Predicting the position of adjacent nodes with QoS in mobile ad hoc networks

  • C. Chandru Vignesh
  • S. Karthik


The Mobile Ad Hoc Networks are a self-regulatory set of autonomous nodes which perform communication to all the other nodes within their communication ranges. The nodes which are not in straightforward range make use of in between nodes to perform communication with one another. In mobile ad hoc network, each and every autonomous node holds displacements and shifts based on the precise positions within the network. Hence the verification of node position is crucial in mobile ad hoc networks and it is mainly a great dispute during the existence of opponents focusing on damaging the system. The intention is to design a standard termed as Adjacent Node Location Confirmation (ANLC) for confirming the location of its transmitting adjacent nodes for interchanging the messages and confirms the location of the nodes in transmission within the network. Initially, the method focuses on finding the nodes based on which the transmission connection is set up or it is within the fixed distance. The distance is estimated based on message interchanges among the confirmer and its adjacent nodes in transmission. Soon after the estimation of distances the confirmer authenticates the location of nodes in transmission within the network based on straight balanced, traverse balanced and multi-lateration analysis. The analysis is performed based on QoS of the transmitting node choice for minimizing the delays and acquiring improved throughput. The performance of the designed scheme is estimated based on network throughput and delays.


ANLC Self-regulatory QoS Adjacent nodes Throughput and Delays NV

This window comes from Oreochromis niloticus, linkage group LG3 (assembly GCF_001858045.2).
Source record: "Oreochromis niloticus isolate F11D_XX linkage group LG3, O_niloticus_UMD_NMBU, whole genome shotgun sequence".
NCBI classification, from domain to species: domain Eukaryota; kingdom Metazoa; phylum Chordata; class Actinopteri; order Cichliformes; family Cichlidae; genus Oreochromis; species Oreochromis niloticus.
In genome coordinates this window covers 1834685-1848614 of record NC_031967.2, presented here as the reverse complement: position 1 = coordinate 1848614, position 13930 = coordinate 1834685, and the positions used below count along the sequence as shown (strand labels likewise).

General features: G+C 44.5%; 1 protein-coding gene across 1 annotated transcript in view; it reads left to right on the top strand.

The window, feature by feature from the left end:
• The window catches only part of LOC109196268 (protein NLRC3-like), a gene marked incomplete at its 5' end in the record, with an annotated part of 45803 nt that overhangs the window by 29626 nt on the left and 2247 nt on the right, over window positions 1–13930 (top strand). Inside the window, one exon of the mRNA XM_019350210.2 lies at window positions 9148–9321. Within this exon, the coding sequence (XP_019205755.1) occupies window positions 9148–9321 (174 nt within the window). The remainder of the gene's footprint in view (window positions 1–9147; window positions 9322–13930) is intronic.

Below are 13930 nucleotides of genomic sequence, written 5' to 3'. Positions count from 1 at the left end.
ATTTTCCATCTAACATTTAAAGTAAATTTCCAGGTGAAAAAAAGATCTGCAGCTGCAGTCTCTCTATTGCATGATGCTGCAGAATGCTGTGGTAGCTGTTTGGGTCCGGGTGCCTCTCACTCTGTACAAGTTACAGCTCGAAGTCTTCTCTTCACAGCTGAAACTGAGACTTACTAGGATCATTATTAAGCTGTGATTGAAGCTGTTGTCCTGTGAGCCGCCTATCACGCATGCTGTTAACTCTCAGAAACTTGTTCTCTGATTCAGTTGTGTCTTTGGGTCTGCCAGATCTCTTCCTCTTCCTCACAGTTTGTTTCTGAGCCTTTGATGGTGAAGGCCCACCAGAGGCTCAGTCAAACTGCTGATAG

1. 1.
    Calandriello G, Papadimitratos P, Lioy A, Hubaux JP (2011) On the performance of secure vehicular communication systems. IEEE Trans Dependable Secure Comput 8(6):898–912CrossRefGoogle Scholar
  2. 2.
    Capkun S, Hubaux JP (2006) Secure positioning in wireless networks. IEEE J Sel Areas Commun 24(2):221–232CrossRefGoogle Scholar
  3. 3.
    Capkun S, Rasmussen K, Cagalj M, Srivastava M (2008) Secure location verification with hidden and mobile base stations. IEEE Trans Mob Comput 7(4):470–483CrossRefGoogle Scholar
  4. 4.
    Chen YH, Wu H, Lin CH and Chen GH (2017) Bandwidth-satisfied and coding-aware multicast protocol in MANETs. In: IEEE Transactions on Mobile Computing, vol. PP, no. 99, pp 1–1.
  5. 5.
    Chiang J, Haas J, Hu Y (2009) Secure and precise location verification using distance bounding and simultaneous multilateration. ACM WiSec, Zurich, pp 181–192Google Scholar
  6. 6.
    Ekici E, Vural S, McNair J, Al-Abri D (2008) Secure probabilistic location verification in randomly deployed wireless sensor networks. Elsevier Ad Hoc Netw 6(2):195–209CrossRefGoogle Scholar
  7. 7.
    Harri J, Fiore M, Filali F and Bonnet C (2009) Vehicular mobility simulation with VanetMobiSim. Trans Soc Model Simul 4(87):275–300.
  8. 8.